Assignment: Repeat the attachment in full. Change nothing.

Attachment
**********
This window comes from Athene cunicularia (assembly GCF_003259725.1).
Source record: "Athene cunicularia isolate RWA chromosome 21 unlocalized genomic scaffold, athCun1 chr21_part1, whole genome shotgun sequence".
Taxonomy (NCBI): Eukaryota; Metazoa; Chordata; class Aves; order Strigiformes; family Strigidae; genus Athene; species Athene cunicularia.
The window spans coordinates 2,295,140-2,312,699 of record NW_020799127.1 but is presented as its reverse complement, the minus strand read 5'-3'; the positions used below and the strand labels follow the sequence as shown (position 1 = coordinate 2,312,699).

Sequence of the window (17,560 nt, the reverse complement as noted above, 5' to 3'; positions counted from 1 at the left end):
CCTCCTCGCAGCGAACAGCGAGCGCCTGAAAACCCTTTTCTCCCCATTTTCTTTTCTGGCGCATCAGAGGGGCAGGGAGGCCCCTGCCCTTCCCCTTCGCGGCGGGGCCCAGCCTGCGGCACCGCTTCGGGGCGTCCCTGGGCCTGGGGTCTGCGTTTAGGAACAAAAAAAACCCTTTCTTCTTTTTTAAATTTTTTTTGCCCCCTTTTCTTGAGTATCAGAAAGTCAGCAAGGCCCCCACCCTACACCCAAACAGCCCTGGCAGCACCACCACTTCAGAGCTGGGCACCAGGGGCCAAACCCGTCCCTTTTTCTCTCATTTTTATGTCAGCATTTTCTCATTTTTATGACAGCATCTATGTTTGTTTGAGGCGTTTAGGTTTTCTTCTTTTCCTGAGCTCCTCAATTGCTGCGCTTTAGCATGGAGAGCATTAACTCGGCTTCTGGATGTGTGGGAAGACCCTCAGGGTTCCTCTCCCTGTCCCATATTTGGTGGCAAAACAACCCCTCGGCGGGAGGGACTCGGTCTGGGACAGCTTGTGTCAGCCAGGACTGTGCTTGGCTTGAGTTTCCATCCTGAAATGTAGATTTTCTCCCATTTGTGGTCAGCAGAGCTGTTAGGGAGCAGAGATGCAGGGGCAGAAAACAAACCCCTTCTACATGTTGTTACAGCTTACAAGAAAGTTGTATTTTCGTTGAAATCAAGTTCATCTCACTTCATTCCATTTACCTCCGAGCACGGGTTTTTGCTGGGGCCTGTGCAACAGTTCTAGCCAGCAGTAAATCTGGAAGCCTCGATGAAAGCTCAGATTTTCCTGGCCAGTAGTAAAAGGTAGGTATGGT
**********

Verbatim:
This window comes from Athene cunicularia (assembly GCF_003259725.1).
Source record: "Athene cunicularia isolate RWA chromosome 21 unlocalized genomic scaffold, athCun1 chr21_part1, whole genome shotgun sequence".
Taxonomy (NCBI): Eukaryota; Metazoa; Chordata; class Aves; order Strigiformes; family Strigidae; genus Athene; species Athene cunicularia.
The window spans coordinates 2,295,140-2,312,699 of record NW_020799127.1 but is presented as its reverse complement, the minus strand read 5'-3'; the positions used below and the strand labels follow the sequence as shown (position 1 = coordinate 2,312,699).

Sequence of the window (17,560 nt, the reverse complement as noted above, 5' to 3'; positions counted from 1 at the left end):
CCTCCTCGCAGCGAACAGCGAGCGCCTGAAAACCCTTTTCTCCCCATTTTCTTTTCTGGCGCATCAGAGGGGCAGGGAGGCCCCTGCCCTTCCCCTTCGCGGCGGGGCCCAGCCTGCGGCACCGCTTCGGGGCGTCCCTGGGCCTGGGGTCTGCGTTTAGGAACAAAAAAAACCCTTTCTTCTTTTTTAAATTTTTTTTGCCCCCTTTTCTTGAGTATCAGAAAGTCAGCAAGGCCCCCACCCTACACCCAAACAGCCCTGGCAGCACCACCACTTCAGAGCTGGGCACCAGGGGCCAAACCCGTCCCTTTTTCTCTCATTTTTATGTCAGCATTTTCTCATTTTTATGACAGCATCTATGTTTGTTTGAGGCGTTTAGGTTTTCTTCTTTTCCTGAGCTCCTCAATTGCTGCGCTTTAGCATGGAGAGCATTAACTCGGCTTCTGGATGTGTGGGAAGACCCTCAGGGTTCCTCTCCCTGTCCCATATTTGGTGGCAAAACAACCCCTCGGCGGGAGGGACTCGGTCTGGGACAGCTTGTGTCAGCCAGGACTGTGCTTGGCTTGAGTTTCCATCCTGAAATGTAGATTTTCTCCCATTTGTGGTCAGCAGAGCTGTTAGGGAGCAGAGATGCAGGGGCAGAAAACAAACCCCTTCTACATGTTGTTACAGCTTACAAGAAAGTTGTATTTTCGTTGAAATCAAGTTCATCTCACTTCATTCCATTTACCTCCGAGCACGGGTTTTTGCTGGGGCCTGTGCAACAGTTCTAGCCAGCAGTAAATCTGGAAGCCTCGATGAAAGCTCAGATTTTCCTGGCCAGTAGTAAAAGGTAGGTATGGT